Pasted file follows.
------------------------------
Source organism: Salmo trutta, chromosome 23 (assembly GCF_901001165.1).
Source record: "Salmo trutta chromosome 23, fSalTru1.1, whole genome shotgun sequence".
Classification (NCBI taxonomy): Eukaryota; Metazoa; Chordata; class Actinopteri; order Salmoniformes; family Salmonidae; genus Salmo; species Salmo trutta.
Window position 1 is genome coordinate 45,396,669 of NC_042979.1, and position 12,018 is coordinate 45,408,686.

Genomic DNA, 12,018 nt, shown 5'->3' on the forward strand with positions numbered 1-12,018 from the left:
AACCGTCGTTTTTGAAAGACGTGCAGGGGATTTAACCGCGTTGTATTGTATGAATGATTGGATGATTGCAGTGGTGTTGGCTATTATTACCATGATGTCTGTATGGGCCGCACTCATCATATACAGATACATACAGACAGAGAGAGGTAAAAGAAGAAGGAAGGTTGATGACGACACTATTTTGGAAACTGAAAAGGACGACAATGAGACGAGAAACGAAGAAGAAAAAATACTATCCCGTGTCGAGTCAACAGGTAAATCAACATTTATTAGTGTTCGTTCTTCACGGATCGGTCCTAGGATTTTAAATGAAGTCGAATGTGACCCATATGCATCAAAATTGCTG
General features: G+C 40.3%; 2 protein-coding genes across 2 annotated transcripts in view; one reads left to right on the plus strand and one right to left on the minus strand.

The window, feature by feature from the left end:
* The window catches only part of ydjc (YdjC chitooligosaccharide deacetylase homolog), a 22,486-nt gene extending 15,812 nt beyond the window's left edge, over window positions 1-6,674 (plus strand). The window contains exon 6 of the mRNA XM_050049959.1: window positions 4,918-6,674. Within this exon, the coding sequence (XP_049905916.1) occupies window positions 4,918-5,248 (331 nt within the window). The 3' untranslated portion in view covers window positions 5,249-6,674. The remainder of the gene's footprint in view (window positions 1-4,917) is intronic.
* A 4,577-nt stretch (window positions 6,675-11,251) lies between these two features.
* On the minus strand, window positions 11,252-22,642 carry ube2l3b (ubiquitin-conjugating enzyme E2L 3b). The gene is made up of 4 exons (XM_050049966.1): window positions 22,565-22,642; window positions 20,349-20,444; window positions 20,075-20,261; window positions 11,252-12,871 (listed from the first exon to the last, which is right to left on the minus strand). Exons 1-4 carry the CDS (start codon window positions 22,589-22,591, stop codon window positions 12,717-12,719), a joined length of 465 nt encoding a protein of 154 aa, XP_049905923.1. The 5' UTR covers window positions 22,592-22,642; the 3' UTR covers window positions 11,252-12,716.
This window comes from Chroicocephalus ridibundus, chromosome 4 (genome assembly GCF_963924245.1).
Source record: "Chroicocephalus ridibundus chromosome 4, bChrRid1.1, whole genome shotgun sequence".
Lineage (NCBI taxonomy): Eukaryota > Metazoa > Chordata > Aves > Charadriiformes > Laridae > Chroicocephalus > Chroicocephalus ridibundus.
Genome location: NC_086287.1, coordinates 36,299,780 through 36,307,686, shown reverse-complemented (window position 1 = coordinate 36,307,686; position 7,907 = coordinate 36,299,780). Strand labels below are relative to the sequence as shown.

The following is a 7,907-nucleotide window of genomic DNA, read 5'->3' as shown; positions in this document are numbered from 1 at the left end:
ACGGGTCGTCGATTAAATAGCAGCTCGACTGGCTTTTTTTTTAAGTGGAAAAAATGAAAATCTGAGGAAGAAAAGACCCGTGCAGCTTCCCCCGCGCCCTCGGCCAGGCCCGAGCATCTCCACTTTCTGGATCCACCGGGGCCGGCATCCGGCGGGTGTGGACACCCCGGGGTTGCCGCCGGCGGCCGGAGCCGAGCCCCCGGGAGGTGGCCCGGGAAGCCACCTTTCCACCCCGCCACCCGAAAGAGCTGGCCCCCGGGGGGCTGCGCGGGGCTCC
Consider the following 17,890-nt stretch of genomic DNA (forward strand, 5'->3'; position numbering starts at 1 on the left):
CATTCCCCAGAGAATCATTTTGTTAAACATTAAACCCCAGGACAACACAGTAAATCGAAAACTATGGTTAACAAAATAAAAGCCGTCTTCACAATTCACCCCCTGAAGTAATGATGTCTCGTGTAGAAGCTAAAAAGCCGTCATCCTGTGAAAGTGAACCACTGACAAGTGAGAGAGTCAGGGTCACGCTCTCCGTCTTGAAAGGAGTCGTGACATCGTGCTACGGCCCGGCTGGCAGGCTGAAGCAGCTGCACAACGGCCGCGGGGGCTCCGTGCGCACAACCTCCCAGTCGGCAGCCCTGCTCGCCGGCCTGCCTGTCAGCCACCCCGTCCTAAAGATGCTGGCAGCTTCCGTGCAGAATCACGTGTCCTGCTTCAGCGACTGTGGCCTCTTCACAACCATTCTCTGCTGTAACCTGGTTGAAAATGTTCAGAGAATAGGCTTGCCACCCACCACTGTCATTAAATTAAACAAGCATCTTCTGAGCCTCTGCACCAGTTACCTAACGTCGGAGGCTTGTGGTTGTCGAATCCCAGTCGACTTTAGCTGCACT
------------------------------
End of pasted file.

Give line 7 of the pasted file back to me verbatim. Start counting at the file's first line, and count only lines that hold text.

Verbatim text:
General features: G+C 40.3%; 2 protein-coding genes across 2 annotated transcripts in view; one reads left to right on the plus strand and one right to left on the minus strand.